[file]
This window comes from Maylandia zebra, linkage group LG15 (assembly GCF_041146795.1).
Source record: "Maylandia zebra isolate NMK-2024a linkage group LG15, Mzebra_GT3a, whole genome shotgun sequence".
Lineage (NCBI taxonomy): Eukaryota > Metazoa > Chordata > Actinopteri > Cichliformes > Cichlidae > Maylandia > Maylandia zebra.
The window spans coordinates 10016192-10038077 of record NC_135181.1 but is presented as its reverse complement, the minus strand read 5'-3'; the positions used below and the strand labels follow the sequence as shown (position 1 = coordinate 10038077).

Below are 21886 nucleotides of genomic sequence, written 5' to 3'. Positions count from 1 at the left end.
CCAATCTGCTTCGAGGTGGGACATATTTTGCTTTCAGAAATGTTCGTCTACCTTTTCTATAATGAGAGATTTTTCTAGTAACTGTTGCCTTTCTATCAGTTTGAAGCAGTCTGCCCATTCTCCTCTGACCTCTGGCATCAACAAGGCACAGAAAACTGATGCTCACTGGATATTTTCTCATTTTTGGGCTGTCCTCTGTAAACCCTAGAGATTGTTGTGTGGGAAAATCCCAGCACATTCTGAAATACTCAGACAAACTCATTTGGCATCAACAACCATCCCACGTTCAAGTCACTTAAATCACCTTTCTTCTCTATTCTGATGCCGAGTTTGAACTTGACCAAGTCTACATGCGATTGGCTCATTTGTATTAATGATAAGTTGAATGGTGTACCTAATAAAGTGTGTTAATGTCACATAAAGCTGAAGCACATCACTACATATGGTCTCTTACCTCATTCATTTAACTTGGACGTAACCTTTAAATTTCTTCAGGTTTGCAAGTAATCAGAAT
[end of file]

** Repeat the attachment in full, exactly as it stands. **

This window comes from Maylandia zebra, linkage group LG15 (assembly GCF_041146795.1).
Source record: "Maylandia zebra isolate NMK-2024a linkage group LG15, Mzebra_GT3a, whole genome shotgun sequence".
Lineage (NCBI taxonomy): Eukaryota > Metazoa > Chordata > Actinopteri > Cichliformes > Cichlidae > Maylandia > Maylandia zebra.
The window spans coordinates 10016192-10038077 of record NC_135181.1 but is presented as its reverse complement, the minus strand read 5'-3'; the positions used below and the strand labels follow the sequence as shown (position 1 = coordinate 10038077).

Below are 21886 nucleotides of genomic sequence, written 5' to 3'. Positions count from 1 at the left end.
CCAATCTGCTTCGAGGTGGGACATATTTTGCTTTCAGAAATGTTCGTCTACCTTTTCTATAATGAGAGATTTTTCTAGTAACTGTTGCCTTTCTATCAGTTTGAAGCAGTCTGCCCATTCTCCTCTGACCTCTGGCATCAACAAGGCACAGAAAACTGATGCTCACTGGATATTTTCTCATTTTTGGGCTGTCCTCTGTAAACCCTAGAGATTGTTGTGTGGGAAAATCCCAGCACATTCTGAAATACTCAGACAAACTCATTTGGCATCAACAACCATCCCACGTTCAAGTCACTTAAATCACCTTTCTTCTCTATTCTGATGCCGAGTTTGAACTTGACCAAGTCTACATGCGATTGGCTCATTTGTATTAATGATAAGTTGAATGGTGTACCTAATAAAGTGTGTTAATGTCACATAAAGCTGAAGCACATCACTACATATGGTCTCTTACCTCATTCATTTAACTTGGACGTAACCTTTAAATTTCTTCAGGTTTGCAAGTAATCAGAAT